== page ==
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Utilities Grapple with a 'No Load Growth' Future
by Bob Shively, Enerdynamics President and Lead Instructor
In a recent post on our blog, Energy Currents, we wrote: “Despite a 9% increase in U.S. gross domesticproduct (GDP) since 2008, electricity use has not increased.”
The utility business model historically has been tied to load growth. As loads grow, utilities invest in new facilities to serve the new loads. As long as load growth can be served at a reasonable cost, rates remain stable while utility profits grow. So what might a lack of recent load growth mean for the future of the utility as we know it?
Here you can see the change in U.S. electric usage each year since 1950:
Historically, energy use rose almost every year except for the first year in a recession. But for the latest economic downturn beginning in 2008, things look different. We have seen multiple years of reduced usage even though the economy has slowly recovered.
Why is this? And is this a permanent structural change? Let’s look at key factors that can drive load growth up or down:
Looking at these factors, it appears likely that zero load growth may be a lasting situation. The primary factor is strongly increasing energy efficiency. The Bloomberg New Energy Finance Sustainable Energy in America 2015 Factbook reports that in the last decade states have dramatically increased policies that support energy efficiency such as energy efficiency resource standards (EERS) and revenue decoupling that removes incentives for utilities to sell more power.
The result has been a more than three-fold increase in utility spending on energy efficiency programs with over $5.8 billion spent in 2013. If public and private energy savings performance contracts are added in, the spending on efficiency was close to $14 billion in 2013.
In addition, the Obama Administration has created significant new efficiency standards for federal government buildings, and the defense department has pushed efficiency spending on military facilities. We are beginning to see significant growth of distributed generation such as solar photovoltaics and a new wave of combined heat-and-power projects that reduce net loads seen by the utility.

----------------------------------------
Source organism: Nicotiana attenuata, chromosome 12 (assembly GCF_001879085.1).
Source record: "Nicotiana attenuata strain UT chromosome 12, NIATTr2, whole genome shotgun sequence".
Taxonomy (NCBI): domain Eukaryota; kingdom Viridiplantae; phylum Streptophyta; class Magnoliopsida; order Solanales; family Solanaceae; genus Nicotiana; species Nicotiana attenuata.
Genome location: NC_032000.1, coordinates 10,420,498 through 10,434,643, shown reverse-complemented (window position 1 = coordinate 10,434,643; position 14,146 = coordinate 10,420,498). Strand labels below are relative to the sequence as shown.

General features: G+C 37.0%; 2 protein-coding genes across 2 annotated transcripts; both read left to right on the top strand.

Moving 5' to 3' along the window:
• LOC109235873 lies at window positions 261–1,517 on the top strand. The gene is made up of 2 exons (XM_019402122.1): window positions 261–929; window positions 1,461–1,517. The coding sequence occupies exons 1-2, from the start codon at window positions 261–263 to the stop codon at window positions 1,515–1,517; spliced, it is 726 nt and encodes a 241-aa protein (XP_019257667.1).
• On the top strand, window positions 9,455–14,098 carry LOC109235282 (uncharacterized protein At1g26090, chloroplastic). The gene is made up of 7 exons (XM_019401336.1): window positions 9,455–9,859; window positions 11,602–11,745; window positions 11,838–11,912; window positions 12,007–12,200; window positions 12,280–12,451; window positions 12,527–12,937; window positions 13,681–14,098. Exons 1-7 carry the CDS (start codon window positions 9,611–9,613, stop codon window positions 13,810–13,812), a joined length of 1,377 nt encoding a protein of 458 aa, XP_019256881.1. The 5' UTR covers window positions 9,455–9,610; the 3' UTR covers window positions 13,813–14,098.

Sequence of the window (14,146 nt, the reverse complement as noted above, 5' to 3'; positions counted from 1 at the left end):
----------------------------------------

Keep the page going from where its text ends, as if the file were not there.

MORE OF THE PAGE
Industrial electric use in the last five years has declined by 3% while the U.S. Industrial Production Index has increased by 2.5%. This suggests that industrial growth does not drive electric load growth as significantly as it once did. And unless it is blocked by the courts, the EPA’s Clean Power Plan will further push states to use energy efficiency as the least-cost way to reduce greenhouse gas emissions.
When looking at factors that could drive load growth such as increased EV use, growth in electric appliances, larger square footage of buildings, and climate change it is hard to imagine such factors will overcome the strong push for energy efficiency and growth of distributed generation. Indeed, when the Energy Information Administration set out its forecasts in the Annual Energy Overview 2014, it felt compelled to provide a low growth scenario that showed no load growth through 2040.
The old utility business model of expanding profits through capital spending while keeping rates low appears to be under increasing pressure. Utilities must collaborate with their regulators to find business models that work in a world of low or non-existent load growth. Maybe loads will grow again and the work won’t be needed. But being unprepared for a zero-growth future could be an industry-wide disaster.